Now this isn't true in all cases. For instance, if were listening to NPR this week, and suddenly Vice President Dick Cheney came on, your brain has a cluster of neurons behind the left ear that's constantly monitoring all brain inputs, checking for ideological viruses and other bullshit. And so when it hears the first syllables of the Vice President, it wraps the entirety of his words in a sort of mental prophylactic that allows the Vice Presidential message to pass through your brain without being absorbed. Scientists call this cluster of neurons the Fabrication Activation System, and we could call what it does a mental prophylactic, or we could call it a packager of big parentheses, or we could call it a generator of ironic quotation marks.

But I like to name things unequivocably, so I call it the message condom.

It has come to my attention that all of you have had some unsafe contact in the last few years. Your Fabrication Activation System failed to detect the risk, and you neglected to employ the message condom. You know what I'm talking about. Not just JT and Jim Frey or Stephen Glass or Jayson Blair. Maybe you were at an art auction, or a friend's documentary screening, and everyone around you was saying it was great, and so you kinda said it was great too, just to go along, even though there was this voice in you that was whispering "it wasn't great! I think it sucks …." But you went along, thinking, oh, that a little hypocrisy is okay, right?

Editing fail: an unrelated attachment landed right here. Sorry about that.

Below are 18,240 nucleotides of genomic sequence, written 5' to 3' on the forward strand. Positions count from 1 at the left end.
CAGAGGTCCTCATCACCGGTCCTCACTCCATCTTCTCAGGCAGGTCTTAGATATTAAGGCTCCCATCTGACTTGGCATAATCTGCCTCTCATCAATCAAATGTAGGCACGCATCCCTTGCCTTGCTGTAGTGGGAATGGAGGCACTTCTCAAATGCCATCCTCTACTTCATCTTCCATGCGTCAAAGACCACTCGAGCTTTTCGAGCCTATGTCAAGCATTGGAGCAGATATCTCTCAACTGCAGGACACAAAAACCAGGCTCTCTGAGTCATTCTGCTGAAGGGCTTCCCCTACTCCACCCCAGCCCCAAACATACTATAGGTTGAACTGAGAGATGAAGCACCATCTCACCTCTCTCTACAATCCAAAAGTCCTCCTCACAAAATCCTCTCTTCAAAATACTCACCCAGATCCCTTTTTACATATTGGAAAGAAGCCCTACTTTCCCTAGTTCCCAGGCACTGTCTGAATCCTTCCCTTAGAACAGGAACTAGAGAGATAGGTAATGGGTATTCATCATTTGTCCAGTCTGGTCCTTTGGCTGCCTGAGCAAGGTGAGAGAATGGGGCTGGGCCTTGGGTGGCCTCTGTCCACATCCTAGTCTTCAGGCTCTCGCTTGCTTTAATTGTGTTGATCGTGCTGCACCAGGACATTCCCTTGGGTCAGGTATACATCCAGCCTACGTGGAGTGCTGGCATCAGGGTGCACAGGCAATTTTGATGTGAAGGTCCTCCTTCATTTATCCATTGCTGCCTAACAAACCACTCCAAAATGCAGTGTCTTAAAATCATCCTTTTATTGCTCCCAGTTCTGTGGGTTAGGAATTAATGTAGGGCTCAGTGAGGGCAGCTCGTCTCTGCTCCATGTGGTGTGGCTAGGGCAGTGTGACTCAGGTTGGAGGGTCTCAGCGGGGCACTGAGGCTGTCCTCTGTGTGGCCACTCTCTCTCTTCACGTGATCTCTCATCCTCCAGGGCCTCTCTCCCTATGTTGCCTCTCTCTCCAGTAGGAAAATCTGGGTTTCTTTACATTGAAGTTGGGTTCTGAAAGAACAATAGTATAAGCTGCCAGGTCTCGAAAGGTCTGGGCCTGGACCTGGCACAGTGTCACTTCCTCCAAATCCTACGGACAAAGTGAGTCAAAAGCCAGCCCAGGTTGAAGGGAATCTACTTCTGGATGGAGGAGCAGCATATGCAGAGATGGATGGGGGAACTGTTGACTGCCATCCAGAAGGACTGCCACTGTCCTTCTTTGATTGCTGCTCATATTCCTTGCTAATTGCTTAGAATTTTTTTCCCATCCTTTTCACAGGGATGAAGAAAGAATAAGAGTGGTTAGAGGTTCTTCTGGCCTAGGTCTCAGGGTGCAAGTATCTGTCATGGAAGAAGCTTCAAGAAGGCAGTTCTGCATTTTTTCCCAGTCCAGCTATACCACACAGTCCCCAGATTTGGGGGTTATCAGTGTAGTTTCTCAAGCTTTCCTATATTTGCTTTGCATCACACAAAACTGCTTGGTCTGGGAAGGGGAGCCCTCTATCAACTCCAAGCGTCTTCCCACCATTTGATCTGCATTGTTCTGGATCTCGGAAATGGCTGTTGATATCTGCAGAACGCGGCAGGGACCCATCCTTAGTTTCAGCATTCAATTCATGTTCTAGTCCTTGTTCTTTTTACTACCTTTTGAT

No. A little hypocrisy is not okay.

And I know how you're handling it. You're promising that you'll always be safe in the future, that you'll never drop your ironic guard, that you'll put parentheses around everything, that you'll never be so stupid as to trust another writer.